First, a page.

Morpholino knockdown of ColXIX phenocopies stumpy

If Stumpy were indeed ColXIX, then we would expect that disrupting ColXIX would produce the same phenotype as stumpy mutants. Morpholinos are an effective way of knocking down gene expression in zebrafish (Nasevicius et al., 2000). We designed two morpholinos against zebrafish colXIX: a splice-site morpholino against the splice site junction of exons 17 and 18; and a translation blocking morpholino. The efficacy of the splice-site morpholino was confirmed by RT-PCR using exon-specific primers designed for exons 14 to 17 (Fig. 3A, MO). An incorrectly spliced band indicative of inclusion of the 109 bp intron was observed in morphants and not in wild-type uninjected embryos, which caused the remainder of the gene to be translated out of frame (Fig. 3A, WT). Injection of colXIX MO (4.5 ng) resulted in Stumpy-like CaP axon defects in 84.8±2% of axons examined (Fig. 4). The exact same Stumpy-like phenotype was observed with a translation-blocking (TB) MO (4 ng, 9 ng); however, owing to the lack of a zebrafish ColXIX antibody, the efficacy of the colXIX TB MO could not be confirmed. We therefore used the splice site MO for the rest of the experiments unless otherwise specified.

To ensure that the phenotype observed was specifically caused by ColXIX knockdown, we examined whether the colXIX RNA could rescue the morphant phenotype. For these experiments, we generated ColXIX RNA from full-length mouse ColXIX cDNA obtained from Imagenes. We co-injected colXIX MO (4.5 ng) with full-length mouse ColXIX RNA (250 pg) at the one-cell stage. Only 41.8±2% of observed CaP axons had the Stumpy-like axon phenotype versus the 84.8±2% seen in morphants (P<0.0001, Fig. 4). We subsequently cloned the zebrafish colXIX cDNA and generated capped mRNA to use for morphant rescue. We observed a much higher rate of rescue using zebrafish colXIX RNA with only 7±1% of CaP axons having the Stumpy-like phenotype (P<0.0001 compared with morphants, Fig. 4). This indicates that mouse ColXIX is functional in zebrafish and both mouse and zebrafish ColXIX significantly rescue the phenotype caused by ColXIX knockdown.

Identifying mutations in ColXIX in stumpy mutants

If colXIX were stumpy, then we would expect to find DNA changes in the colXIX gene in stumpy mutants. RT-PCR was performed using total RNA extracted from stumpyb393 mutant and wild-type 26 hpf embryos. Sequencing the 3.5 kb colXIX cDNA revealed three mutations in stumpyb393. This relatively high number of mutations was unexpected, but could be due to the large size of the colXIX gene. The mutations identified were A2410G (L763R), C2739T (R873stop) and T2826C (L903H)) (Table 1). The A2410G and C2739T mutations were confirmed to not be naturally occurring polymorphism by sequencing the regions containing the mutations from 20 and 17 AB* individuals, respectively, confirming that these base pairs are conserved and the base changes in stumpy mutants are not polymorphisms (data not shown). Owing to the R873stop mutation, the mutant protein would lack the last collagen domain, Col1, and the last two non-collagenous domains NC1 and NC2 (see Fig. 1B) as well as a L903H mutation in the collagen domain Col 2. These lysine and arginine residues in zebrafish are both conserved in mouse and human ColXIX (see Fig. S1 in the supplementary material), suggesting that these amino acids are relevant to protein function.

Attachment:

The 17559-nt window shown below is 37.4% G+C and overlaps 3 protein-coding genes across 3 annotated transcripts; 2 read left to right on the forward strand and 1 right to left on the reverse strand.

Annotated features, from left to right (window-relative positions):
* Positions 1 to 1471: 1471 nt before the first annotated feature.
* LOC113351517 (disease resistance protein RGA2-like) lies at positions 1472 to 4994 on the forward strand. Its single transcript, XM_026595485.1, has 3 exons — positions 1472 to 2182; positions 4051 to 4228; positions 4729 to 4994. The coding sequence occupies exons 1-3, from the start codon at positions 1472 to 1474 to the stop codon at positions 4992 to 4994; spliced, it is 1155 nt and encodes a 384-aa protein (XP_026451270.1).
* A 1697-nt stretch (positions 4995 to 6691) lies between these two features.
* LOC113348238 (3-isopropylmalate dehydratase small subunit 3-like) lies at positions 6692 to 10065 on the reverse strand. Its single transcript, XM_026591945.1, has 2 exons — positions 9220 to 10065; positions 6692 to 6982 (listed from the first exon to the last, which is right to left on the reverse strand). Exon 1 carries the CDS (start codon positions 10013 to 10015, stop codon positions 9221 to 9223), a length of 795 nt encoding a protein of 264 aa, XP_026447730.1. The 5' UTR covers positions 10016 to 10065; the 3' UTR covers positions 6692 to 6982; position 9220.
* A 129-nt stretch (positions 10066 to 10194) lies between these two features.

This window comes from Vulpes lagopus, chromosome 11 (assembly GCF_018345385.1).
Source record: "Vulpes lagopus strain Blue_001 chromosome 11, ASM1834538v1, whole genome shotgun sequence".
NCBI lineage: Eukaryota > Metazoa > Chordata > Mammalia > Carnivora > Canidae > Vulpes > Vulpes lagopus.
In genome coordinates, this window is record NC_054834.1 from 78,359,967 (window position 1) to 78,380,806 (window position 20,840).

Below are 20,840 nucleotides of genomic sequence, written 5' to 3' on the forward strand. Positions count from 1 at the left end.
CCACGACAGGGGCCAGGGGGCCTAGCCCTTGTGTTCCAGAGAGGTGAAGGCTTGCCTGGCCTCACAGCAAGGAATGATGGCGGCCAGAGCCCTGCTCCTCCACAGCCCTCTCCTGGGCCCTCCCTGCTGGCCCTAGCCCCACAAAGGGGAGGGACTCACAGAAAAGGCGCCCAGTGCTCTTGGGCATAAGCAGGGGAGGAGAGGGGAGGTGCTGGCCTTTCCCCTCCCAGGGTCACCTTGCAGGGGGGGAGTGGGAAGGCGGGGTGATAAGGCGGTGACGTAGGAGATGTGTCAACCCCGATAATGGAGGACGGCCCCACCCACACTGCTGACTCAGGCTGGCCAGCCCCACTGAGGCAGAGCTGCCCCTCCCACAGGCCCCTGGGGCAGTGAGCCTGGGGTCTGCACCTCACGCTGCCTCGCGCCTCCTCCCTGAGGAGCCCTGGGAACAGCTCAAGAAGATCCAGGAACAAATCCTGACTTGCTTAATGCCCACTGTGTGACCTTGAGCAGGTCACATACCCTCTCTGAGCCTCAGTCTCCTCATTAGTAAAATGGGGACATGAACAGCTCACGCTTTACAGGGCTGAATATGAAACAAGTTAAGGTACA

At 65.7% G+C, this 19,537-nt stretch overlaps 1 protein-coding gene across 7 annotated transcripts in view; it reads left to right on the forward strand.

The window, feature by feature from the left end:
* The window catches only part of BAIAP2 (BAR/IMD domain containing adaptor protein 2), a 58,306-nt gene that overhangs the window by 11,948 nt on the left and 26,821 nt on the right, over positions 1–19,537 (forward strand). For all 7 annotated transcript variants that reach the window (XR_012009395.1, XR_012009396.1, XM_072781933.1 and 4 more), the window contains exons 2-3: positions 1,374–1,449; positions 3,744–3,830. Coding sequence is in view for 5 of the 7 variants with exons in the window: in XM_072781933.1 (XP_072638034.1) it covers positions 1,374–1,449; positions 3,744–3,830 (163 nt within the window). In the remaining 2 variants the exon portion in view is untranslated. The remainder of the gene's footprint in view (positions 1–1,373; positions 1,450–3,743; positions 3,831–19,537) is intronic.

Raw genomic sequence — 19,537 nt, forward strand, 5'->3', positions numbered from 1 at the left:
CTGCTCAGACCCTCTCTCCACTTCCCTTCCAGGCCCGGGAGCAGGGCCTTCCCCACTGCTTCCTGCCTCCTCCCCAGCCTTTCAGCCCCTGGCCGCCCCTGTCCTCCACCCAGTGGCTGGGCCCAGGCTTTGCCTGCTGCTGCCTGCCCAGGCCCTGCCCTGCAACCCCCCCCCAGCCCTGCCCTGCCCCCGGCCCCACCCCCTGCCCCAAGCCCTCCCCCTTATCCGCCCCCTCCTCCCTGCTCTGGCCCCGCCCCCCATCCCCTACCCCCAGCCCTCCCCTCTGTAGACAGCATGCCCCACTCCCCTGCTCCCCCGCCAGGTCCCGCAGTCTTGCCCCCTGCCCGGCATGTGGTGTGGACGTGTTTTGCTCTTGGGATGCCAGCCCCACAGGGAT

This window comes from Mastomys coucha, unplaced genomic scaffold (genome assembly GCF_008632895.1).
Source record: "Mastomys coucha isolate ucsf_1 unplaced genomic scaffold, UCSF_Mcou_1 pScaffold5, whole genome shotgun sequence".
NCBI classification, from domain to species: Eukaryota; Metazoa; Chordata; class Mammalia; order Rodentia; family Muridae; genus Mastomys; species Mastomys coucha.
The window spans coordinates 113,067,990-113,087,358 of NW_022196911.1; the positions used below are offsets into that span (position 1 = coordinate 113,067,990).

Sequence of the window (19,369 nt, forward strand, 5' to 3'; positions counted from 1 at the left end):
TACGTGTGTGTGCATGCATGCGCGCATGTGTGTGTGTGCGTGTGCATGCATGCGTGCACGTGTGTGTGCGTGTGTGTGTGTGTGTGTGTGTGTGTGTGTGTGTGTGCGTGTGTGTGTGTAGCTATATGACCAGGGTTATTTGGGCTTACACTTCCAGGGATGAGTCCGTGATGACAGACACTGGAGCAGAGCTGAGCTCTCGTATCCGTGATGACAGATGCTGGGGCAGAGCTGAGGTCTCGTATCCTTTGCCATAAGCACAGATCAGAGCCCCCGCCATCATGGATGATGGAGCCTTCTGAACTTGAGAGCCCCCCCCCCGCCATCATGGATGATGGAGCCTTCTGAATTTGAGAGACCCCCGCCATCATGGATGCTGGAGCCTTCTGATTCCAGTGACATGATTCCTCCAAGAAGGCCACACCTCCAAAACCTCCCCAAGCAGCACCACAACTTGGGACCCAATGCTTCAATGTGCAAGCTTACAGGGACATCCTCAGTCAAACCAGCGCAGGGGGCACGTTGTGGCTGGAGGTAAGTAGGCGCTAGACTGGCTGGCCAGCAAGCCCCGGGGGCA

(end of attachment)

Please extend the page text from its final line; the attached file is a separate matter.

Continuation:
Mutant ColXIX does not rescue colXIX morphants

To determine whether the mutations found in stumpyb393 mutants affected ColXIX function, we generated mouse ColXIX cDNA with these base changes and investigated whether the resulting RNA could rescue colXIX morphants. The two stumpyb393 mutated residues K763 and R873 are conserved in mouse and correspond to K792 and R901, so we generated these mutations (K792R and R901stop) both together and separately in mouse ColXIX cDNA and examined whether they could rescue the CaP axon defect in colXIX morphants. The double-mutant RNA, which is the form found in stumpyb393 mutants, did not rescue and, in fact, resulted in a worse phenotype than MO alone (P value=6.26×10–6, Fig. 4). By analyzing the two mutations separately, we sought to understand their contribution to the mutant phenotype. Injection of RNA with the K792R mutation alone and colXIX MO resulted in a small but statistically significant rescue (P<0.001, Fig. 4) compared with morphants. This rescue, however, was much less robust compared with rescue by wild-type mouse RNA (P<0.001 Fig. 4). Surprisingly, the R901stop mutant RNA (250 pg) was able to rescue to a similar degree to the wild-type full-length protein (P=0.91, Fig. 4). These data suggest that the ColXIX protein containing the stumpyb393 mutations has lost its ability to function in guiding CaP axons growth cone past the intermediate target and both mutations are needed in combination to cause the stumpy phenotype.